Bring back struct dirent->d_namlen

Most UNIX-like operating systems built around the C programming language adhere to two standards: POSIX.1 and the Single UNIX Specification. The specific part we’re interested in for this article is the structure of a directory entry (“struct dirent”) as specified in dirent.h. The only field of a dirent that’s guaranteed to exist is the actual file name of the entry (d_name), but many other optional dirent members exist out there. The inode or serial number of the entry (d_ino, or d_fileno on BSD) is technically an X/Open System Interface (XSI) extension but almost everything in use today provides it. d_off, d_reclen, and d_type are all available on most UNIX-like systems. The variances in what dirent members are supported by each compilation environment are a notable source of compilation failures, portability issues, and general confusion.

What we’re interested in today is a lesser-known dirent member that is available on BSD systems, QNX (under a slightly different name), and not much else: d_namlen, the length of d_name. SUS doesn’t specify it, and neither does POSIX.1 or Android’s Bionic C library. glibc and some other C libraries provide a macro _DIRENT_HAVE_D_NAMLEN to discover that it’s not supported on most systems. Linus Torvalds himself has said that” d_namlen should go away” while “d_reclen actually makes sense.” It’s this claim combined with my recent experience with libjodycode that has motivated this article.

Linux, POSIX, and SUS have all shunned d_namlen. The logic often seen for its rejection is “just do strlen(dirent->d_name) instead because that’s all it is anyway” and the most rationale I’ve seen has come from Linus Torvalds in 1995:

I personally would like to totally forget about “d_namlen”, for a couple of reasons:
– it’s not POSIX. Thus program which uses it is broken.
– SVR4 doesn’t seem to have it, so programs that use it are doubly broken.
– it’s useless. Any broken program which uses it can trivially be altered to use “strlen(dirent->d_name)” instead.

…Compared to d_namlen, d_reclen actually makes sense.

This isn’t good enough for me. Standards like POSIX define what shall be present but generally don’t prohibit providing more. SUSv2 doesn’t have d_off, d_reclen, d_namlen, or d_type. The same is true for POSIX.1-2017. SThat leaves the third point: “it’s useless.” This is objectively incorrect. I’m here to argue that we should bring back d_namlen and enjoy the improvement in software performance that it can bring to the table.

Rationale for resurrecting d_namlen

How libjodycode is bringing it back

The original idea to pass file name length from readdir() calls back into applications came to me while working on the Windows side of libjodycode. The Windows Unicode support requires that file names read with e.g. FindFirstFileW() have their lengths counted for allocation operations. Why not pass that completed work into jdupes? Why should jdupes always have to use strlen(dirent->d_name), duplicating the work we’ve already done in libjodycode? Exploring this idea is how I discovered d_namlen and decided to include it in the Windows definition of a libjodycode dirent structure so it could be passed along. Most of the Linux/BSD/macOS side of libjodycode functions as a pass-through; that is, jc_readdir() just calls readdir() and uses the existing struct dirent definitions for whatever system it’s built on. Adding d_namlen would require tons of extra data copying that would hurt far more than having d_namlen would help. Even worse: Linux provides no equivalent, so d_namlen would be calculated with strlen() even if not used later.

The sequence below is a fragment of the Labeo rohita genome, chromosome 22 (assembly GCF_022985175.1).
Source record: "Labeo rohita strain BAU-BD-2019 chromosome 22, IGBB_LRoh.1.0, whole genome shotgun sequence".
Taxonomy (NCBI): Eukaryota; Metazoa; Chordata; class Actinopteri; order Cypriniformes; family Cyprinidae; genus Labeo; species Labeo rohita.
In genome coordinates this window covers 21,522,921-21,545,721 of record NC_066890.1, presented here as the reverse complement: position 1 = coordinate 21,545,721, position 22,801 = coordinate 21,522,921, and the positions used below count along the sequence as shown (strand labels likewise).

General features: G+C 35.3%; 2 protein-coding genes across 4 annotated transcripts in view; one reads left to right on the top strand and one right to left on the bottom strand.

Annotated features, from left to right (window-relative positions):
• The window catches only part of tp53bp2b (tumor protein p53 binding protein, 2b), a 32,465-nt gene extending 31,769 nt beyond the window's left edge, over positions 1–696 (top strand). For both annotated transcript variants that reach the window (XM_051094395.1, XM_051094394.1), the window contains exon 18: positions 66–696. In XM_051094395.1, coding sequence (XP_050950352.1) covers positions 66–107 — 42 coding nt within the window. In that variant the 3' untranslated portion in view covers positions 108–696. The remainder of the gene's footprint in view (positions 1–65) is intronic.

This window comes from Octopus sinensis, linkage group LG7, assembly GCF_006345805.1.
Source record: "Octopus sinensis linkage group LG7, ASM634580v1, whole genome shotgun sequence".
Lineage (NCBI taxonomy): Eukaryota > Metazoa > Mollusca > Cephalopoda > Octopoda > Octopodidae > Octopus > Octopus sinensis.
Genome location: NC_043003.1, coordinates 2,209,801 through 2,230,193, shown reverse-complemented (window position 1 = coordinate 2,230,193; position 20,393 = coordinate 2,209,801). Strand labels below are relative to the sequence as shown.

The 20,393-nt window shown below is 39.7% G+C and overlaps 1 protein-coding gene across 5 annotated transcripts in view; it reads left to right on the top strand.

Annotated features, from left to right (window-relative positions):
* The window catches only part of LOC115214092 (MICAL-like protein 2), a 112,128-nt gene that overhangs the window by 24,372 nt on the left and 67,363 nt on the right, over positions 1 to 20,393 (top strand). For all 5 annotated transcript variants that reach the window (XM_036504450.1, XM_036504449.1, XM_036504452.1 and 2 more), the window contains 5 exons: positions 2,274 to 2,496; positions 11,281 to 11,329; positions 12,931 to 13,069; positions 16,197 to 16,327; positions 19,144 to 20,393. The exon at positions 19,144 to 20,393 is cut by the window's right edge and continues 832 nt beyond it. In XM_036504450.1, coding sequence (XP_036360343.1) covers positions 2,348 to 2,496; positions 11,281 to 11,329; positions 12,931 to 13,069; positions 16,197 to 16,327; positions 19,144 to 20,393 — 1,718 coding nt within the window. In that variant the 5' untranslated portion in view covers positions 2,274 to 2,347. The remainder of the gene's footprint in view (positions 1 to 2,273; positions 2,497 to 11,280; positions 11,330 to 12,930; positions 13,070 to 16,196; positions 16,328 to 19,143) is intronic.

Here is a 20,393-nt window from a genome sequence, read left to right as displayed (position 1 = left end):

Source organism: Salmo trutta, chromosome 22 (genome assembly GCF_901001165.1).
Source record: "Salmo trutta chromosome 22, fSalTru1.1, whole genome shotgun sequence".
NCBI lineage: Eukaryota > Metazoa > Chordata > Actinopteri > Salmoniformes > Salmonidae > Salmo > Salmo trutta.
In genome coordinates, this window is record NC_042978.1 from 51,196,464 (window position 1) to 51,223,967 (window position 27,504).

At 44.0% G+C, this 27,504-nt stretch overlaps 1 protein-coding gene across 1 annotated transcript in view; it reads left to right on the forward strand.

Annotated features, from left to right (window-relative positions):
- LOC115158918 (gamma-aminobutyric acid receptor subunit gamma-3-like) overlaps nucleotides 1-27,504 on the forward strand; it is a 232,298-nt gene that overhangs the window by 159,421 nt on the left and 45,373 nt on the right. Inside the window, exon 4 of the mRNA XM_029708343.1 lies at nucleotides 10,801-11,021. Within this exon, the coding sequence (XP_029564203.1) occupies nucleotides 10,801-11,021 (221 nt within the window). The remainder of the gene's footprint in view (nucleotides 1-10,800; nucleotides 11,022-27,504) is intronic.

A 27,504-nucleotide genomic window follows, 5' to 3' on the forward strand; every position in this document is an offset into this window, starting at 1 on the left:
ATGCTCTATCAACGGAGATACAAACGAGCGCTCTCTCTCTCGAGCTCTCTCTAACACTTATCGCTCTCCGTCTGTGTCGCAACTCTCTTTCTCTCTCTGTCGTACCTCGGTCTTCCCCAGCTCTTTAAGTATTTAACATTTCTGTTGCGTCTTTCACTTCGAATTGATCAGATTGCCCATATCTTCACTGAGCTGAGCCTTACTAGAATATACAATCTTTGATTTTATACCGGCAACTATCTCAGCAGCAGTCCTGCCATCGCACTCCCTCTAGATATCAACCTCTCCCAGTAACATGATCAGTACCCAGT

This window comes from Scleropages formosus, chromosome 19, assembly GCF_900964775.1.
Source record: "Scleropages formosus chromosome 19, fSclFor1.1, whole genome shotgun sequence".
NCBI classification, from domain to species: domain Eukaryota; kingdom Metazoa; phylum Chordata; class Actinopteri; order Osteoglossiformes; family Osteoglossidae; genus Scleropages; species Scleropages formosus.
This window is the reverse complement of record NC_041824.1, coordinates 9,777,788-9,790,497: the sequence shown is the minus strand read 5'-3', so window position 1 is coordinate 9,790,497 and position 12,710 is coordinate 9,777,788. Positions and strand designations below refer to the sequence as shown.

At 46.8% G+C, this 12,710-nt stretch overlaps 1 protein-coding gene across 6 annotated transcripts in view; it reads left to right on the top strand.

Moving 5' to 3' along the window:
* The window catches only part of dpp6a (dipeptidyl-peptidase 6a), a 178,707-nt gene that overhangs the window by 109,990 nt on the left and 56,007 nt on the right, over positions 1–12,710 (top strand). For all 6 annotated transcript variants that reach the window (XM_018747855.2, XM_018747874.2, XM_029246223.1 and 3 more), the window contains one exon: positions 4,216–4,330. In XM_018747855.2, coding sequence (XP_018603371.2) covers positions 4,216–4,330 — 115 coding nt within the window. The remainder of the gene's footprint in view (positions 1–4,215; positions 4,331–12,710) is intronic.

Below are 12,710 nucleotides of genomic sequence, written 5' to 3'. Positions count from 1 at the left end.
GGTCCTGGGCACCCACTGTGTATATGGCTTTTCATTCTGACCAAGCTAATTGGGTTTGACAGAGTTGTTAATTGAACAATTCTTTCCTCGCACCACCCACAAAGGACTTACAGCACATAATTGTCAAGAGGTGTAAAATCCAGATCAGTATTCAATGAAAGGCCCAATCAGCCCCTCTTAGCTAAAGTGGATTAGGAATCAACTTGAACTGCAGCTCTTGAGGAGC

Enter jc_get_d_namlen()! This new function included beside jc_readdir() allows a libjodycode program to extract the length of d_name in the most efficient way possible on the platform. On Windows it takes advantage of the d_namlen as provided by JC_DIRENT. On BSD and macOS it uses d_namlen already provided by struct dirent.

Remember that 1995 opinion by Linus about d_reclen making sense and how I said he was wrong? On Linux, structs are padded to 4- or 8-byte boundaries for efficiency, so doing some math against d_reclen only gives you the allocated size of the name, not the actual name length. Fortunately, this still makes it possible to skip over part of the name without checking it. In the absence of d_namlen provided by either the OS or a JC_DIRENT, the d_reclen size is used to calculate a skip count, then perform strlen() only on the last few bytes.

Of course, if d_reclen and d_namlen are both unavailable, jc_get_d_namlen() simply calls strlen() without any other work.

Synthetic benchmarks on Linux non-recursively running jc_readdir() 20,000 times against /usr/include and using write() to print the contents show that the jc_get_d_namlen() code is up to 13% faster than using strlen() directly, with Valgrind showing a similar drop in total CPU instructions executed. The worst performance boost I managed to achieve in all of my benchmarking was 0.7%. BSD/macOS and Windows should see even larger performance improvements since d_namlen is directly available and requires none of the work behind the d_reclen skip. I encourage anyone reading this and writing Linux C programs to steal my d_reclen skip code and see how much of a difference it makes.

The moral of the story is that only a fool duplicates their effort just to end up in the exact same place as the first time around.

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